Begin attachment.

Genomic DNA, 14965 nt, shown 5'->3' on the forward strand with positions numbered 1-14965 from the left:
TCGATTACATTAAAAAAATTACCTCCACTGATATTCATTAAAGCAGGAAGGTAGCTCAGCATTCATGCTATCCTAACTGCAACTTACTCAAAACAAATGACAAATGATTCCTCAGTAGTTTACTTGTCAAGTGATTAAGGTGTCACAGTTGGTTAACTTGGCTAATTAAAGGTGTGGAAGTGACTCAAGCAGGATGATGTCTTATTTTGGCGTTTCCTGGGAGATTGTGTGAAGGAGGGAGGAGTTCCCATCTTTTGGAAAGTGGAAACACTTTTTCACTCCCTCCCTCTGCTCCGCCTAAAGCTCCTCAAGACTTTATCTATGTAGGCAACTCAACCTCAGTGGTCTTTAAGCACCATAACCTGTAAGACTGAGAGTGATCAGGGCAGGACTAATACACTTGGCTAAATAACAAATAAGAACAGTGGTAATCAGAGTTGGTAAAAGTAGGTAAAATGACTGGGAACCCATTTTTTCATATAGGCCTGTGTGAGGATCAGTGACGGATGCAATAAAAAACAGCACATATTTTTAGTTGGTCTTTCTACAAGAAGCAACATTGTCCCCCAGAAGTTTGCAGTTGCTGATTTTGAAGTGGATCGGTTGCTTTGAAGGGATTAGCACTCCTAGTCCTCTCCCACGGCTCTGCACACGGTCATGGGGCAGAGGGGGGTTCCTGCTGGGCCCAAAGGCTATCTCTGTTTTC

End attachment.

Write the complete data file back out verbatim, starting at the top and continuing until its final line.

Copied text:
Genomic DNA, 14965 nt, shown 5'->3' on the forward strand with positions numbered 1-14965 from the left:
TCGATTACATTAAAAAAATTACCTCCACTGATATTCATTAAAGCAGGAAGGTAGCTCAGCATTCATGCTATCCTAACTGCAACTTACTCAAAACAAATGACAAATGATTCCTCAGTAGTTTACTTGTCAAGTGATTAAGGTGTCACAGTTGGTTAACTTGGCTAATTAAAGGTGTGGAAGTGACTCAAGCAGGATGATGTCTTATTTTGGCGTTTCCTGGGAGATTGTGTGAAGGAGGGAGGAGTTCCCATCTTTTGGAAAGTGGAAACACTTTTTCACTCCCTCCCTCTGCTCCGCCTAAAGCTCCTCAAGACTTTATCTATGTAGGCAACTCAACCTCAGTGGTCTTTAAGCACCATAACCTGTAAGACTGAGAGTGATCAGGGCAGGACTAATACACTTGGCTAAATAACAAATAAGAACAGTGGTAATCAGAGTTGGTAAAAGTAGGTAAAATGACTGGGAACCCATTTTTTCATATAGGCCTGTGTGAGGATCAGTGACGGATGCAATAAAAAACAGCACATATTTTTAGTTGGTCTTTCTACAAGAAGCAACATTGTCCCCCAGAAGTTTGCAGTTGCTGATTTTGAAGTGGATCGGTTGCTTTGAAGGGATTAGCACTCCTAGTCCTCTCCCACGGCTCTGCACACGGTCATGGGGCAGAGGGGGGTTCCTGCTGGGCCCAAAGGCTATCTCTGTTTTC